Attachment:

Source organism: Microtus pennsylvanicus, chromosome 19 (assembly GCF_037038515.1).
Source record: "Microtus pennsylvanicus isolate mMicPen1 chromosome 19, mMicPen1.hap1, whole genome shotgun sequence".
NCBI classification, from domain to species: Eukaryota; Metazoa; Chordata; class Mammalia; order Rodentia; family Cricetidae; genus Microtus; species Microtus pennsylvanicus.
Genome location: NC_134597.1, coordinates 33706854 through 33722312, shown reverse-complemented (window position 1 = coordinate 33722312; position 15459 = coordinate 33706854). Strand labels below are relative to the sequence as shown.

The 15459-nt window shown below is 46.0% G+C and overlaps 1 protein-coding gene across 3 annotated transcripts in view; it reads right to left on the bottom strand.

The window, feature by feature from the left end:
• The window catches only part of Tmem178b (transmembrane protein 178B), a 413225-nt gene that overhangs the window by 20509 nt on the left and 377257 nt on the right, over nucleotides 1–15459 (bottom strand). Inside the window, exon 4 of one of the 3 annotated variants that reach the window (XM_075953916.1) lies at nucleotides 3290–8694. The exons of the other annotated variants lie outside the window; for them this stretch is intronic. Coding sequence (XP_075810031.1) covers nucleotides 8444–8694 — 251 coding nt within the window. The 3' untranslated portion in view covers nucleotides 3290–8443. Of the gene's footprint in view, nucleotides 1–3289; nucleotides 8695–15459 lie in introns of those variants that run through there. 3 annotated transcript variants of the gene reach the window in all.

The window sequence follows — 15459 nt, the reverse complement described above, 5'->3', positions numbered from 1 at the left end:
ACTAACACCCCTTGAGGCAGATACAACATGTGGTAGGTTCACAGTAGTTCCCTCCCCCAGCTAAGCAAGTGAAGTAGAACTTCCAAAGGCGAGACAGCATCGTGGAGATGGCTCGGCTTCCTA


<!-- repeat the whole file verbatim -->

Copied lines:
Source organism: Microtus pennsylvanicus, chromosome 19 (assembly GCF_037038515.1).
Source record: "Microtus pennsylvanicus isolate mMicPen1 chromosome 19, mMicPen1.hap1, whole genome shotgun sequence".
NCBI classification, from domain to species: Eukaryota; Metazoa; Chordata; class Mammalia; order Rodentia; family Cricetidae; genus Microtus; species Microtus pennsylvanicus.
Genome location: NC_134597.1, coordinates 33706854 through 33722312, shown reverse-complemented (window position 1 = coordinate 33722312; position 15459 = coordinate 33706854). Strand labels below are relative to the sequence as shown.

The 15459-nt window shown below is 46.0% G+C and overlaps 1 protein-coding gene across 3 annotated transcripts in view; it reads right to left on the bottom strand.

The window, feature by feature from the left end:
• The window catches only part of Tmem178b (transmembrane protein 178B), a 413225-nt gene that overhangs the window by 20509 nt on the left and 377257 nt on the right, over nucleotides 1–15459 (bottom strand). Inside the window, exon 4 of one of the 3 annotated variants that reach the window (XM_075953916.1) lies at nucleotides 3290–8694. The exons of the other annotated variants lie outside the window; for them this stretch is intronic. Coding sequence (XP_075810031.1) covers nucleotides 8444–8694 — 251 coding nt within the window. The 3' untranslated portion in view covers nucleotides 3290–8443. Of the gene's footprint in view, nucleotides 1–3289; nucleotides 8695–15459 lie in introns of those variants that run through there. 3 annotated transcript variants of the gene reach the window in all.

The window sequence follows — 15459 nt, the reverse complement described above, 5'->3', positions numbered from 1 at the left end:
ACTAACACCCCTTGAGGCAGATACAACATGTGGTAGGTTCACAGTAGTTCCCTCCCCCAGCTAAGCAAGTGAAGTAGAACTTCCAAAGGCGAGACAGCATCGTGGAGATGGCTCGGCTTCCTA